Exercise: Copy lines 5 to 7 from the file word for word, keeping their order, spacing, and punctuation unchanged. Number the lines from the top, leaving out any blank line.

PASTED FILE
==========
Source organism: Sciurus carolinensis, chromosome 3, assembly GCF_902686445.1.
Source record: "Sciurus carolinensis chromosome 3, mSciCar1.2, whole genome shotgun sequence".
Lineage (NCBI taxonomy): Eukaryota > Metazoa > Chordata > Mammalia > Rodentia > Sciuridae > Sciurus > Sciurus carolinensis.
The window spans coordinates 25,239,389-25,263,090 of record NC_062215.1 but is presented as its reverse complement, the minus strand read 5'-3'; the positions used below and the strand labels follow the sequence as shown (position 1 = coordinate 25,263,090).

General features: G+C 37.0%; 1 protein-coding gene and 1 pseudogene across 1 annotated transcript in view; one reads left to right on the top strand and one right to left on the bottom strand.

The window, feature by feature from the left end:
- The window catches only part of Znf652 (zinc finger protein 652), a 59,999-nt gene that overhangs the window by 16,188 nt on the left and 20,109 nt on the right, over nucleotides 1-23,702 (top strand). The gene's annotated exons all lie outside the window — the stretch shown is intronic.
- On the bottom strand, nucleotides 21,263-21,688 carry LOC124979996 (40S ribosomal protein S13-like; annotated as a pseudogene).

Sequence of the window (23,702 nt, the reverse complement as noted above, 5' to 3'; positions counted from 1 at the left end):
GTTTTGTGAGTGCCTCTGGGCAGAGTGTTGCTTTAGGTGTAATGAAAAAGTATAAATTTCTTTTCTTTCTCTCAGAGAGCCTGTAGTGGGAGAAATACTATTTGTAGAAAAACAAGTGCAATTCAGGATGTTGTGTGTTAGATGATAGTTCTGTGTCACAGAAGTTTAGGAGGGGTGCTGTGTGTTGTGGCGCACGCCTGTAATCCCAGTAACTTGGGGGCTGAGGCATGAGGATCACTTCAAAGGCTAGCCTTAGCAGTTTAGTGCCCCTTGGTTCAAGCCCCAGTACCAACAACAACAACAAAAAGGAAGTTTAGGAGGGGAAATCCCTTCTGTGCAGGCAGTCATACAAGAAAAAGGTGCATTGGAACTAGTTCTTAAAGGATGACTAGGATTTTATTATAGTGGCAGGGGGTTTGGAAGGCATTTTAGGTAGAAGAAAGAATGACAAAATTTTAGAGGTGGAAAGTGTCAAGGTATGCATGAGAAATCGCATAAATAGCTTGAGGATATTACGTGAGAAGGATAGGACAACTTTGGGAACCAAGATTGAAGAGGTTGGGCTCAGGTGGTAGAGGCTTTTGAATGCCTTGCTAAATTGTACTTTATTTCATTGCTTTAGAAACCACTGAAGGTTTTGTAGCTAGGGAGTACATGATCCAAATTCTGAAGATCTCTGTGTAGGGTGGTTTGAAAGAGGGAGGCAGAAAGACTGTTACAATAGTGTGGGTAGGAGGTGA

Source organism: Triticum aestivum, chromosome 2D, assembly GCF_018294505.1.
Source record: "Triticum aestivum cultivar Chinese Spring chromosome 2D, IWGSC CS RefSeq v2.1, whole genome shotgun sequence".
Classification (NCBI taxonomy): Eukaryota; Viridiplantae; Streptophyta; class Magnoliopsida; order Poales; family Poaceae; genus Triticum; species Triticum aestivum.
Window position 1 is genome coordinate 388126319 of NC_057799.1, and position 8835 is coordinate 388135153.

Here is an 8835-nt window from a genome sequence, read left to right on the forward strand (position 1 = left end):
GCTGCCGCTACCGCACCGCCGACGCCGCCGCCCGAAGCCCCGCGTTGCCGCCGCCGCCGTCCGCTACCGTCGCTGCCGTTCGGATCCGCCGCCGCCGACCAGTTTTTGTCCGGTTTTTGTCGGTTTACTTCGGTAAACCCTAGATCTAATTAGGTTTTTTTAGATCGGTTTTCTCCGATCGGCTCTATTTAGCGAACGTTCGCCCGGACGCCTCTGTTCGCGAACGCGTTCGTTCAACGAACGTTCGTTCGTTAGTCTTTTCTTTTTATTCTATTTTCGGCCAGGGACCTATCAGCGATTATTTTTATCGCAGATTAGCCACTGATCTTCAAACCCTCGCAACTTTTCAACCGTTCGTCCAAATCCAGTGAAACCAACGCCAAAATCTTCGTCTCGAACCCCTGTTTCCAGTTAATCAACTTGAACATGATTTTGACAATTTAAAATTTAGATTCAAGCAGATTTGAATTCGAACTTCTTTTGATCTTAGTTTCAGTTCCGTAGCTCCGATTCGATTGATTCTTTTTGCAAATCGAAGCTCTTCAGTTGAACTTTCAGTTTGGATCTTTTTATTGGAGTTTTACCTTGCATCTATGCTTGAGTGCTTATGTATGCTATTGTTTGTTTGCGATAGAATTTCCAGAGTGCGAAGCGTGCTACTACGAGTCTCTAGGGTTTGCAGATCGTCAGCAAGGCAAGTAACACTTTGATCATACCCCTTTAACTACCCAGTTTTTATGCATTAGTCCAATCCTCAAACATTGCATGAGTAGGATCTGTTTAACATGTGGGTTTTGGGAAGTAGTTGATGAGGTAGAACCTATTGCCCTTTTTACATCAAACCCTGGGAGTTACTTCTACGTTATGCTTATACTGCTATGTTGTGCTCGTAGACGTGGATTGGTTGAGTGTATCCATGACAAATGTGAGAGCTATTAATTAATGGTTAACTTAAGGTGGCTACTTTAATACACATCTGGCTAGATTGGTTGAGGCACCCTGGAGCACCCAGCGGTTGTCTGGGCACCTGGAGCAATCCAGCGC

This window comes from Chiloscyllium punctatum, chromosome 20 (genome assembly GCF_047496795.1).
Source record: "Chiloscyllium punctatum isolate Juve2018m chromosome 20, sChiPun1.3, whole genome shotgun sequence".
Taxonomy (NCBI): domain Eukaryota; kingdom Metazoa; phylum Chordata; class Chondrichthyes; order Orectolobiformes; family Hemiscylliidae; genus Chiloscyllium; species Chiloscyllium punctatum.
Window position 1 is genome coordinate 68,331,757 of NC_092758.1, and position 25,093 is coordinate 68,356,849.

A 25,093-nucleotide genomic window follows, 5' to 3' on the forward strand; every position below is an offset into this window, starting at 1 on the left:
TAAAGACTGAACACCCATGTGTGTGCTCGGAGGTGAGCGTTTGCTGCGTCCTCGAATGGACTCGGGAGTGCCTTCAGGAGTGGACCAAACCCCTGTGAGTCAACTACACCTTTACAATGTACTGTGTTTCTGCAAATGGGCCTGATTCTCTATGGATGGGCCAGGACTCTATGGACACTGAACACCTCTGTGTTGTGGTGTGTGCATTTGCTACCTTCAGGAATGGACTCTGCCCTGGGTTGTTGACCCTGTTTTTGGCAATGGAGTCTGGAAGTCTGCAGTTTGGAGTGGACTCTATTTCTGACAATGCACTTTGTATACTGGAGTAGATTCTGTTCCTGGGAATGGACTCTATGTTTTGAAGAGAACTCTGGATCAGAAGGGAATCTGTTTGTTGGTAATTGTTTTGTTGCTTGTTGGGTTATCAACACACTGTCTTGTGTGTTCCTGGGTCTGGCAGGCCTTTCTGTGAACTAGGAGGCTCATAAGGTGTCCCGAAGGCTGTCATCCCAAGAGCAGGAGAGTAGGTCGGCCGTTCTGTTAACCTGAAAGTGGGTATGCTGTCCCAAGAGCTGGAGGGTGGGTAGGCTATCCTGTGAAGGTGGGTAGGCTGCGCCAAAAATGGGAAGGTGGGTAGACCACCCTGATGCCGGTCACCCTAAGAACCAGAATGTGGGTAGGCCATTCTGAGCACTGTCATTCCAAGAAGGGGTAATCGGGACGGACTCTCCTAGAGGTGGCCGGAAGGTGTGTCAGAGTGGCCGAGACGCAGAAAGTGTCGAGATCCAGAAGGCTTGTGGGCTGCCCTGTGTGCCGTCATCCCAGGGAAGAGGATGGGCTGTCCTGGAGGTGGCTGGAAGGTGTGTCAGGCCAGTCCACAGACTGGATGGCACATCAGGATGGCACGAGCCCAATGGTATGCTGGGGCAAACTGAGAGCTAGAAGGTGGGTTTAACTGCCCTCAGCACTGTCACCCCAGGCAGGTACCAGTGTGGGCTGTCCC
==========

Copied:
General features: G+C 37.0%; 1 protein-coding gene and 1 pseudogene across 1 annotated transcript in view; one reads left to right on the top strand and one right to left on the bottom strand.

The window, feature by feature from the left end:
- The window catches only part of Znf652 (zinc finger protein 652), a 59,999-nt gene that overhangs the window by 16,188 nt on the left and 20,109 nt on the right, over nucleotides 1-23,702 (top strand). The gene's annotated exons all lie outside the window — the stretch shown is intronic.